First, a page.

I scrambled down the hot dun-sprayed rocks, the barren fields below me opening their shrivelled arms, drawing me in to their hollowed chests. The sky peered down, naked. Empty. Perhaps I was lost. Perhaps I wasn’t really here. Perhaps it wasn’t really there.
But the claustrophobic grip of déjà-vu tightened, I was clutching at mirages, gasping for real air. I knew these hills, that ebony raven, that banyan tree, its roots rushing to the ground with swirling memories of fresh earth and ancient petrichor. Even these bleeding scratches were familiar. I remembered the taste of swallowed screams, the blazing purple of inevitable pain.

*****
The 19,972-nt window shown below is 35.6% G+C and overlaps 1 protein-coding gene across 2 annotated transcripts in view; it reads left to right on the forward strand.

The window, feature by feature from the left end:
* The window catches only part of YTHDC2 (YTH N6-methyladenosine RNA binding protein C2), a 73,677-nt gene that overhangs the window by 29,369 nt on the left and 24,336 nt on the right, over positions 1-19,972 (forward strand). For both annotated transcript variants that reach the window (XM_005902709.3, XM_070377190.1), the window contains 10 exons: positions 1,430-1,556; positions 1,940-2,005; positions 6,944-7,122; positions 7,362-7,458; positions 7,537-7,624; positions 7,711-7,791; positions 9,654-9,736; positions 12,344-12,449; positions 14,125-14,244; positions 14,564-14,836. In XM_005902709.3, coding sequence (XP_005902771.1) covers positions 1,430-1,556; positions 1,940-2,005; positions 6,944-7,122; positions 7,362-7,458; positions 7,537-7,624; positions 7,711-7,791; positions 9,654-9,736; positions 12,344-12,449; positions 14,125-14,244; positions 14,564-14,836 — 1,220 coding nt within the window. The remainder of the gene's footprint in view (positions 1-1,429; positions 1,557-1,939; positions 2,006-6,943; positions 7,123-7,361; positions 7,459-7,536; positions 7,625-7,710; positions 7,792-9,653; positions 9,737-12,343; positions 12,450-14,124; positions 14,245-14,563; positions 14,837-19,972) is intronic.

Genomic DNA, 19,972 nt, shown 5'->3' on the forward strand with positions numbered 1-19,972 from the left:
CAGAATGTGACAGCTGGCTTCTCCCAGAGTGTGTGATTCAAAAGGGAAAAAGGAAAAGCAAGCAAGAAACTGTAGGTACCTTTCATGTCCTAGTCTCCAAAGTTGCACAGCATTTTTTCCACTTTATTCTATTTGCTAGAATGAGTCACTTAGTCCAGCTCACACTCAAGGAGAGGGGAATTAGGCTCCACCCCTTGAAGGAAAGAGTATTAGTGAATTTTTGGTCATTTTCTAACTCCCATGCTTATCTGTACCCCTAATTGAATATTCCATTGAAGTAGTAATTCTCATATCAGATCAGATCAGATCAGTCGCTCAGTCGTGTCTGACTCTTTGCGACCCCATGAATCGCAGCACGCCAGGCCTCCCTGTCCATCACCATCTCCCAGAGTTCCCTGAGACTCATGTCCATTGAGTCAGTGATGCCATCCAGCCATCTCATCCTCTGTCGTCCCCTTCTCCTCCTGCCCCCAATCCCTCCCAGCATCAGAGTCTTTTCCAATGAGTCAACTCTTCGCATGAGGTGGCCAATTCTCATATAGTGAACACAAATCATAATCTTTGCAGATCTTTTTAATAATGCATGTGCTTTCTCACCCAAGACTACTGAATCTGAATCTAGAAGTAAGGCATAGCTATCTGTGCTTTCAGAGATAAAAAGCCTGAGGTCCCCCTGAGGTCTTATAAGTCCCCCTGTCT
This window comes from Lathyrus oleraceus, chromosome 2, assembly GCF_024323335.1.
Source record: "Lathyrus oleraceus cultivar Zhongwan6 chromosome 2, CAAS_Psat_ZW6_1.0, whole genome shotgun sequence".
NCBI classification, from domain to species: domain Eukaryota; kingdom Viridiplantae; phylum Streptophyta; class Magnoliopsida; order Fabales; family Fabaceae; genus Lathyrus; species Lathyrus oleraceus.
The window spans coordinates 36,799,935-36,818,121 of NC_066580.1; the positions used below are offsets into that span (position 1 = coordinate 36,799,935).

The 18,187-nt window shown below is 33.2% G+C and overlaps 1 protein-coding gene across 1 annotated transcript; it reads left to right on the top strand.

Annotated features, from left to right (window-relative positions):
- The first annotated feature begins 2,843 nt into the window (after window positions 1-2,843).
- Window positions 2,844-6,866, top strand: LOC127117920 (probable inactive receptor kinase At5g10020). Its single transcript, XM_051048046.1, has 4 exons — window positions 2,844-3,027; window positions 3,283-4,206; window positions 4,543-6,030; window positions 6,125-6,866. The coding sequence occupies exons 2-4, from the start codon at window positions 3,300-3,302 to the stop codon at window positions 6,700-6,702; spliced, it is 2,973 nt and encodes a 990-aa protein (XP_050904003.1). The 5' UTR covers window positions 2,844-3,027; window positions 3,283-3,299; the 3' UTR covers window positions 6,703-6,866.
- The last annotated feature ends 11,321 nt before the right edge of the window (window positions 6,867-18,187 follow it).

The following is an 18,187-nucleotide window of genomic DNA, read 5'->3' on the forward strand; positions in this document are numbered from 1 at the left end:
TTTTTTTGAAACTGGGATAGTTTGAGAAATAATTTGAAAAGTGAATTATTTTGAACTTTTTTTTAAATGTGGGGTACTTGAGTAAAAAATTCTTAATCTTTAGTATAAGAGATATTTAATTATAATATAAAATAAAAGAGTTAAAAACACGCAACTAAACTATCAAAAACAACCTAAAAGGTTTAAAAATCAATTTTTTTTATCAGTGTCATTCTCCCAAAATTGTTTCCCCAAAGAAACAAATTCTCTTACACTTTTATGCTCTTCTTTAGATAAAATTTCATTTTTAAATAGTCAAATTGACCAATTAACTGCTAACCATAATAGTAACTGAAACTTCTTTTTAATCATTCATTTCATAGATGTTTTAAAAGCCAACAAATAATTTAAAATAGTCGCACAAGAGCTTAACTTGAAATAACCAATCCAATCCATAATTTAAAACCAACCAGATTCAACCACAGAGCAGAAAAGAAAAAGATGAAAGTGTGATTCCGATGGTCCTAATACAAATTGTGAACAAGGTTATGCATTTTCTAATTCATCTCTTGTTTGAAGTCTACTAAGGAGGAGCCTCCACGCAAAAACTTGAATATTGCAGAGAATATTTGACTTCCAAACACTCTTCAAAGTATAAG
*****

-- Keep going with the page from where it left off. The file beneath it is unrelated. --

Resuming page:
And then I saw it. The lone cottage by the dry canal, its desolation dimming the sullen light. I pushed open the door and there he was -in the peeling paint, in the motionless curtains, in the books lined on crude wooden shelves, in my picture staring at me from his desk, in the unfinished poem waiting by the empty bed.
just the sound
of the afternoon wind
knocking, still knocking